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I don't see the issue with suicide rates being higher in Atheists - this makes 100% sense to me. Roman Catholics believe that if you kill yourself you're going to purgatory for a VERY LONG time and many other Christian sects almost teach that you'll go to hell for it since you're "murdering" yourself (kind of like abortion, but it's yourself).

 

Atheists know that once you're dead you are just as aware as you were for the countless eons before you were born. For many, many people on this planet, that reality is much more palatable than living a life of hell on this planet before dying anyway. It's a tough thing to think about but it's reality.

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http://www.conservapedia.com/Atheism_and_suicide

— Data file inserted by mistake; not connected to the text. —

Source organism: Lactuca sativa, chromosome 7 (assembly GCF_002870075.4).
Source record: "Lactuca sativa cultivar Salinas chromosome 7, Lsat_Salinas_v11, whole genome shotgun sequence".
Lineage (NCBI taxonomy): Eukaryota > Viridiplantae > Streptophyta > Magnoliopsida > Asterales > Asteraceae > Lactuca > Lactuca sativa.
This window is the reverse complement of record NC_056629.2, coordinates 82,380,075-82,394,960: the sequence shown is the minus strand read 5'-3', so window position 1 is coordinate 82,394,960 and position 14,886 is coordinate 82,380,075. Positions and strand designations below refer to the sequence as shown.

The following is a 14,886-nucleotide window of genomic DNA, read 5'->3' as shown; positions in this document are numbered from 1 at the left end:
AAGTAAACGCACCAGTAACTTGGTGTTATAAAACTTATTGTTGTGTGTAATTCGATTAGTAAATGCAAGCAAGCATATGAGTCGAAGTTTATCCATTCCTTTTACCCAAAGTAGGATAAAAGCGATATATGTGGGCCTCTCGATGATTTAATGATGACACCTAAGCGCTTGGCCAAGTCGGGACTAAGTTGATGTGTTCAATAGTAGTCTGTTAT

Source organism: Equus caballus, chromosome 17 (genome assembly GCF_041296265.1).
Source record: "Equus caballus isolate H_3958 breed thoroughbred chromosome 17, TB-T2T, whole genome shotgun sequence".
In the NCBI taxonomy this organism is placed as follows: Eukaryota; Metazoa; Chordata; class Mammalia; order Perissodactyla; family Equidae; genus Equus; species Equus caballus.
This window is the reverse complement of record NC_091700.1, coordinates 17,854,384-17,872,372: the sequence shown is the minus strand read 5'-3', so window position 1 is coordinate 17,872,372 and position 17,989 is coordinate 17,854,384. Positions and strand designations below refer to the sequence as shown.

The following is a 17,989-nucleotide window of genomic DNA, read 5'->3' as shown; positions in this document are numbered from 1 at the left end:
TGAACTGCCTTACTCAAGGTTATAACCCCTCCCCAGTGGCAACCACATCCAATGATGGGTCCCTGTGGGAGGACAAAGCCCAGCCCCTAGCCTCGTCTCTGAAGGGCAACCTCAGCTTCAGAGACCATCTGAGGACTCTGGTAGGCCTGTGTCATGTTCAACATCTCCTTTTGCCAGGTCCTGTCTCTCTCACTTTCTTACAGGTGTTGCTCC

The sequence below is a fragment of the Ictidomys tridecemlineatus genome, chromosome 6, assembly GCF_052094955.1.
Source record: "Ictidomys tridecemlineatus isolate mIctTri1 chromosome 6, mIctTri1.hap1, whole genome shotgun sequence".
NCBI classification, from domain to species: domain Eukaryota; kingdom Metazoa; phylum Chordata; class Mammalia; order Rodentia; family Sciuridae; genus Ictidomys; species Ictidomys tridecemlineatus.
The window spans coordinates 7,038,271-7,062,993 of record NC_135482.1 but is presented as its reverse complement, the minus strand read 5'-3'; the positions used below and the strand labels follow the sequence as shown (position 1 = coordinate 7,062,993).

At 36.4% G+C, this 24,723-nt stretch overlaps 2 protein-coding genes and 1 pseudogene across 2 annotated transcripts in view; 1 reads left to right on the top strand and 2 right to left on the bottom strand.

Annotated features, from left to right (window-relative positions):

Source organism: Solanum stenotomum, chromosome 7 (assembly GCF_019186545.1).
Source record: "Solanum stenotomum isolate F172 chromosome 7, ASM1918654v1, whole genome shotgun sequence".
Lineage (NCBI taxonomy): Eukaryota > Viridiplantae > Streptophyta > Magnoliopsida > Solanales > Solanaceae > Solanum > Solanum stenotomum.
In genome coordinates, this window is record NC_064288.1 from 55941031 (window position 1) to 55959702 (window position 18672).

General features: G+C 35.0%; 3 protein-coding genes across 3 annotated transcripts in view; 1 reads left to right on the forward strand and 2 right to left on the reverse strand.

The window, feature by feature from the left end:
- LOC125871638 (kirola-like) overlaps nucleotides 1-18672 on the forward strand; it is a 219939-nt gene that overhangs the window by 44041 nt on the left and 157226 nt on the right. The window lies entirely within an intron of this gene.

Not sure if this is the right place to post this but im wondering if anyone has any information about this?

 

Are suicide rates higher for the atheist community because its a SMALLER community?

 

I think Xians are afraid of burning in hell forever if they commit suicide while atheists don't have that fear.

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Religion never helped me with suicide or depression at all. If anything, it made my depression worse, since instead of actually dealing with it, I would just trust God to heal everything.

 

That sounds familiar!

 

Also, as the daughter of a crazy christian mom, I had absorbed some weird ideas about female bodies, a fear of doctors (though my mom did have some legitimately awful ones), and a distrust of birth control, so I was in my mid 20s before I ever saw an obgyn. Turns out I have PMDD, which is a pretty serious medical issue that, for me, has dangerous levels of depression as a symptom.